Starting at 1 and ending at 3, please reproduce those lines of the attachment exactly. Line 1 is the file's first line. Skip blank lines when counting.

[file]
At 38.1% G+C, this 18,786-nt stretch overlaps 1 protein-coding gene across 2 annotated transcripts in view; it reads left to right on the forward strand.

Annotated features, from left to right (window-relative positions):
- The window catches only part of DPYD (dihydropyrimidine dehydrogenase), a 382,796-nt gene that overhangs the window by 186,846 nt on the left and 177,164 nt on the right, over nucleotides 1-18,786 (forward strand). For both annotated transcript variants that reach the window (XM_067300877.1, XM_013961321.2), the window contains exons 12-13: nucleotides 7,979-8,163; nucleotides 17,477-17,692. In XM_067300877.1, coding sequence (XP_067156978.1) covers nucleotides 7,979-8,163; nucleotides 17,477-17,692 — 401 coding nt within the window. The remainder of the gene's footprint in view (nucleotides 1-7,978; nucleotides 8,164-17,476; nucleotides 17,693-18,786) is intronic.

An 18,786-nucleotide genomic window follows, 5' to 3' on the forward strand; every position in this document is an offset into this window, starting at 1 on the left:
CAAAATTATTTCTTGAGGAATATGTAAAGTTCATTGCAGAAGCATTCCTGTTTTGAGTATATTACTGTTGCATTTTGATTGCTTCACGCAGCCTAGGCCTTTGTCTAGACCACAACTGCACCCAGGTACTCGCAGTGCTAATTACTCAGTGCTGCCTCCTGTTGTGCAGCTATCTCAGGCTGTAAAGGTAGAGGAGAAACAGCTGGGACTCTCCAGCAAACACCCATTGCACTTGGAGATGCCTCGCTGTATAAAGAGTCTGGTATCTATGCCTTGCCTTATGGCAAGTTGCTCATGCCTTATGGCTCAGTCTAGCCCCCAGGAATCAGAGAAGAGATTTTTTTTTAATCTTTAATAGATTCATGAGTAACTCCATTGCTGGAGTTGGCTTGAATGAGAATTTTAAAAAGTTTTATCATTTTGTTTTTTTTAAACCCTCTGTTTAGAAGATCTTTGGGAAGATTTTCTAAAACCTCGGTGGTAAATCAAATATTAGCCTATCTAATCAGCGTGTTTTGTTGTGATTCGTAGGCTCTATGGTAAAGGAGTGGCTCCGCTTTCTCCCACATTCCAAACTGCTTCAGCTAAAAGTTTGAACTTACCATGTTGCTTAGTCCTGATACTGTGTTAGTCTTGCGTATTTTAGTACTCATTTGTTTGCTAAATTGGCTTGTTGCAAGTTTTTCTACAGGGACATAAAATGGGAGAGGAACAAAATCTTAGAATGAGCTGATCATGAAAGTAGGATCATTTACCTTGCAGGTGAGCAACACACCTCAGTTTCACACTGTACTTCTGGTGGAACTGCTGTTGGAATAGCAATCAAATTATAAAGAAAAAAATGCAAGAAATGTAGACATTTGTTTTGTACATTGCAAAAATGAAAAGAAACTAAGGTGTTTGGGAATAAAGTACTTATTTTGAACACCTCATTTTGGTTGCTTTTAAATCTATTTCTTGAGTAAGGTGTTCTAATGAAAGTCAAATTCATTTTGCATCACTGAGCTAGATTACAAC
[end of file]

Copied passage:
At 38.1% G+C, this 18,786-nt stretch overlaps 1 protein-coding gene across 2 annotated transcripts in view; it reads left to right on the forward strand.

Annotated features, from left to right (window-relative positions):
- The window catches only part of DPYD (dihydropyrimidine dehydrogenase), a 382,796-nt gene that overhangs the window by 186,846 nt on the left and 177,164 nt on the right, over nucleotides 1-18,786 (forward strand). For both annotated transcript variants that reach the window (XM_067300877.1, XM_013961321.2), the window contains exons 12-13: nucleotides 7,979-8,163; nucleotides 17,477-17,692. In XM_067300877.1, coding sequence (XP_067156978.1) covers nucleotides 7,979-8,163; nucleotides 17,477-17,692 — 401 coding nt within the window. The remainder of the gene's footprint in view (nucleotides 1-7,978; nucleotides 8,164-17,476; nucleotides 17,693-18,786) is intronic.